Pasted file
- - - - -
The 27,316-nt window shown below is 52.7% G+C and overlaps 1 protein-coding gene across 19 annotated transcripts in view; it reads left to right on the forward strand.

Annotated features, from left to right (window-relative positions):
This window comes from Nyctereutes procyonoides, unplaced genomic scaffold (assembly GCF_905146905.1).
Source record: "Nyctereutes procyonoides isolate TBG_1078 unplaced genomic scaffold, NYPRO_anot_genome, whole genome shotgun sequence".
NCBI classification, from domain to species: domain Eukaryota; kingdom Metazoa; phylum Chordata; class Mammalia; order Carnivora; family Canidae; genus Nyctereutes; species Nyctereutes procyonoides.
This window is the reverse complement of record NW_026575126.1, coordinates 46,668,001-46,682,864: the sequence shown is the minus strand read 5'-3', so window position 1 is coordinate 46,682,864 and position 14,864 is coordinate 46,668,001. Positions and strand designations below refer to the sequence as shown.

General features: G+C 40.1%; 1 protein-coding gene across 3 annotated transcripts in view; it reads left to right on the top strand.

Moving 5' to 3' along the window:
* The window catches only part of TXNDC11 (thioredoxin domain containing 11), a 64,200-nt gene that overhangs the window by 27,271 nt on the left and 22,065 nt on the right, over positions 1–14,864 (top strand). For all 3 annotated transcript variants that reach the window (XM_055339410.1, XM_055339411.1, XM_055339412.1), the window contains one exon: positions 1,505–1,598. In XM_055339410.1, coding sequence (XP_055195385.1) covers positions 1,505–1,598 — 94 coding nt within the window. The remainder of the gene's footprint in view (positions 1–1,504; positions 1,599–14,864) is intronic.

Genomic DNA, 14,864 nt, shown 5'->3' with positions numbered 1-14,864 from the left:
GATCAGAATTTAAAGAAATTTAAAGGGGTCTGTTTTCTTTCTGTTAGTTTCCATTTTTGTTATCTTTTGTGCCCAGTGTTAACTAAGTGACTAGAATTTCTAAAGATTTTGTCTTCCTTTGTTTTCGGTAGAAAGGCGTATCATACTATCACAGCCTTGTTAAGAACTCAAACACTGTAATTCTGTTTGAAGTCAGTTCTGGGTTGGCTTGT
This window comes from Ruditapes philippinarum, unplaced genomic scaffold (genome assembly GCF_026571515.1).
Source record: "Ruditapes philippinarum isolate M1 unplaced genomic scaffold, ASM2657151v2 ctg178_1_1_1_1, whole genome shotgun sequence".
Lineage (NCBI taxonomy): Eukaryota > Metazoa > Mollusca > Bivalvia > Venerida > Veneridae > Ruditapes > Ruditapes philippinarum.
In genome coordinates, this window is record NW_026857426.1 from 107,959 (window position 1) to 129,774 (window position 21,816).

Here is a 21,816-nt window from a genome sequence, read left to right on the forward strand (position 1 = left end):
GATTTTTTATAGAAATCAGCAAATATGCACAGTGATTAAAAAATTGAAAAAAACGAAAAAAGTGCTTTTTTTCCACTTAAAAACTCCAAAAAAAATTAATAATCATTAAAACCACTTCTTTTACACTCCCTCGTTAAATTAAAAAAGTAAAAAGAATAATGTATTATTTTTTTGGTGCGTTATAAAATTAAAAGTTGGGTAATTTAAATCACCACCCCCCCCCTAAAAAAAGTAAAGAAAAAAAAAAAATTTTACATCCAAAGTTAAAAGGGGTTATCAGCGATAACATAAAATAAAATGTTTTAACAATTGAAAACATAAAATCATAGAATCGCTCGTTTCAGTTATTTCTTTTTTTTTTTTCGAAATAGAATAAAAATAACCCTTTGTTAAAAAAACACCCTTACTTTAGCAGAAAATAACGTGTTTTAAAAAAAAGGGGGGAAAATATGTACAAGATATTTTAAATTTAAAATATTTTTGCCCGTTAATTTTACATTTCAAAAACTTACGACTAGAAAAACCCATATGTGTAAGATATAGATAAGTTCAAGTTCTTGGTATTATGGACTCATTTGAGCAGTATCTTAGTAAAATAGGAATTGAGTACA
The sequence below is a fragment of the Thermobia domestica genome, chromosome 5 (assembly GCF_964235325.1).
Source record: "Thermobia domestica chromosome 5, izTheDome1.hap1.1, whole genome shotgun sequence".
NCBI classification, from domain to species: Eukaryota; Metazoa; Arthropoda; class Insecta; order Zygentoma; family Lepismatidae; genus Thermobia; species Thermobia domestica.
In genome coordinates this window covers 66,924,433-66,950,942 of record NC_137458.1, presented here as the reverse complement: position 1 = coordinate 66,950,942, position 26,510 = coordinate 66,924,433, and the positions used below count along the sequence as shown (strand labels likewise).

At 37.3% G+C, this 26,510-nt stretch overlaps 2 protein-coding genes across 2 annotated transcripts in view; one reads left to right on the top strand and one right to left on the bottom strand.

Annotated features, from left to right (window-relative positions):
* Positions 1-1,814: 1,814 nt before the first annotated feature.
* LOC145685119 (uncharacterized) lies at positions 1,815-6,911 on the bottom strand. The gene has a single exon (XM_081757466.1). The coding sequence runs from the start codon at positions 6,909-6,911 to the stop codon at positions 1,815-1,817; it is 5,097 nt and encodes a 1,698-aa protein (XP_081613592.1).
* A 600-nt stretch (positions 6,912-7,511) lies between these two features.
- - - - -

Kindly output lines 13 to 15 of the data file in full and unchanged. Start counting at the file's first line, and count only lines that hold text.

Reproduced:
Source record: "Ruditapes philippinarum isolate M1 unplaced genomic scaffold, ASM2657151v2 ctg178_1_1_1_1, whole genome shotgun sequence".
Lineage (NCBI taxonomy): Eukaryota > Metazoa > Mollusca > Bivalvia > Venerida > Veneridae > Ruditapes > Ruditapes philippinarum.
In genome coordinates, this window is record NW_026857426.1 from 107,959 (window position 1) to 129,774 (window position 21,816).